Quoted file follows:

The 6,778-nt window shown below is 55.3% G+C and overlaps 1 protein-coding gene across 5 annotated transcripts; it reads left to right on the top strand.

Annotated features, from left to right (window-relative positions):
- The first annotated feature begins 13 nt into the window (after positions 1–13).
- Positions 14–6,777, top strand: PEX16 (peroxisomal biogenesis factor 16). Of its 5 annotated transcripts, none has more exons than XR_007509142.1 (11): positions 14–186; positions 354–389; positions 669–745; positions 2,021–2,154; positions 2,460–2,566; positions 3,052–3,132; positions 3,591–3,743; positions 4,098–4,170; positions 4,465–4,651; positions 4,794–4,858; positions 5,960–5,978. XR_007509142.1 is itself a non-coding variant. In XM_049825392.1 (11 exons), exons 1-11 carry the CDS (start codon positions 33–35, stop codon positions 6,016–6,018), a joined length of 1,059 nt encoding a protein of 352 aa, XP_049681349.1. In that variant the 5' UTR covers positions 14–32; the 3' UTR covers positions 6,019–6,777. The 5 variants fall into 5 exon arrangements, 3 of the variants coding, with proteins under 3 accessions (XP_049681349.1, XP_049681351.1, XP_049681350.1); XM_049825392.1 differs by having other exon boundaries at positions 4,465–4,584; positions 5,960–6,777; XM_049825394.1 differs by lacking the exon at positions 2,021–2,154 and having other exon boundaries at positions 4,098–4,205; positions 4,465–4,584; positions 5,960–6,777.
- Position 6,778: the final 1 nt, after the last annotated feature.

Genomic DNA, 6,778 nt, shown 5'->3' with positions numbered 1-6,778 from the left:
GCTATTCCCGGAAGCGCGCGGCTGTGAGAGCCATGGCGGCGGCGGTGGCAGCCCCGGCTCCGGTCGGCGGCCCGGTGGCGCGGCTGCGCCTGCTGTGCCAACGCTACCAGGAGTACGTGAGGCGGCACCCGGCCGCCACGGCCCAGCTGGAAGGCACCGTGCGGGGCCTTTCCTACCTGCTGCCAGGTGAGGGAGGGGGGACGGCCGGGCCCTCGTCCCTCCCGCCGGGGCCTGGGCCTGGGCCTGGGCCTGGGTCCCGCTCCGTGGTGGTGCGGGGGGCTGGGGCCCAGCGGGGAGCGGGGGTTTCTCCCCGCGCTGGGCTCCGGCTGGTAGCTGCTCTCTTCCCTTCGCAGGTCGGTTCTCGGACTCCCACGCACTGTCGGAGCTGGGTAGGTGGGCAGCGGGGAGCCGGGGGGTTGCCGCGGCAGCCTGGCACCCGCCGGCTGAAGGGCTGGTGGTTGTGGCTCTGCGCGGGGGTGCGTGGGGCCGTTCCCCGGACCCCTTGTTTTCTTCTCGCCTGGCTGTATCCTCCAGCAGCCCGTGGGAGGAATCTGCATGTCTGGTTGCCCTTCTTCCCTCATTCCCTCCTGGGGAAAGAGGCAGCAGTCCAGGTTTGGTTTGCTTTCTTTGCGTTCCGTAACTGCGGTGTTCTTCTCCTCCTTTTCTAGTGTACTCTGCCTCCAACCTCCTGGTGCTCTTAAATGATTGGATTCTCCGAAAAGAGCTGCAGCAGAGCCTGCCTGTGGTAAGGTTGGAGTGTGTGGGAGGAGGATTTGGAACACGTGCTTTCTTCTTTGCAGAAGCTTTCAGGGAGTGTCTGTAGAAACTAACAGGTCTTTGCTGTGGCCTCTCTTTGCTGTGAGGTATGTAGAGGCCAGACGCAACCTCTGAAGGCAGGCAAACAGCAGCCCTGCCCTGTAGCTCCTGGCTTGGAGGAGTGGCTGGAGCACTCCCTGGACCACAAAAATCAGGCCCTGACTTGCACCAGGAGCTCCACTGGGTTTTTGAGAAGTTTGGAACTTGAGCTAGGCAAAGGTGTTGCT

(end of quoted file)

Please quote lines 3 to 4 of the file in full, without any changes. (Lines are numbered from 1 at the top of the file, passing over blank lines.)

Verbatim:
- The first annotated feature begins 13 nt into the window (after positions 1–13).
- Positions 14–6,777, top strand: PEX16 (peroxisomal biogenesis factor 16). Of its 5 annotated transcripts, none has more exons than XR_007509142.1 (11): positions 14–186; positions 354–389; positions 669–745; positions 2,021–2,154; positions 2,460–2,566; positions 3,052–3,132; positions 3,591–3,743; positions 4,098–4,170; positions 4,465–4,651; positions 4,794–4,858; positions 5,960–5,978. XR_007509142.1 is itself a non-coding variant. In XM_049825392.1 (11 exons), exons 1-11 carry the CDS (start codon positions 33–35, stop codon positions 6,016–6,018), a joined length of 1,059 nt encoding a protein of 352 aa, XP_049681349.1. In that variant the 5' UTR covers positions 14–32; the 3' UTR covers positions 6,019–6,777. The 5 variants fall into 5 exon arrangements, 3 of the variants coding, with proteins under 3 accessions (XP_049681349.1, XP_049681351.1, XP_049681350.1); XM_049825392.1 differs by having other exon boundaries at positions 4,465–4,584; positions 5,960–6,777; XM_049825394.1 differs by lacking the exon at positions 2,021–2,154 and having other exon boundaries at positions 4,098–4,205; positions 4,465–4,584; positions 5,960–6,777.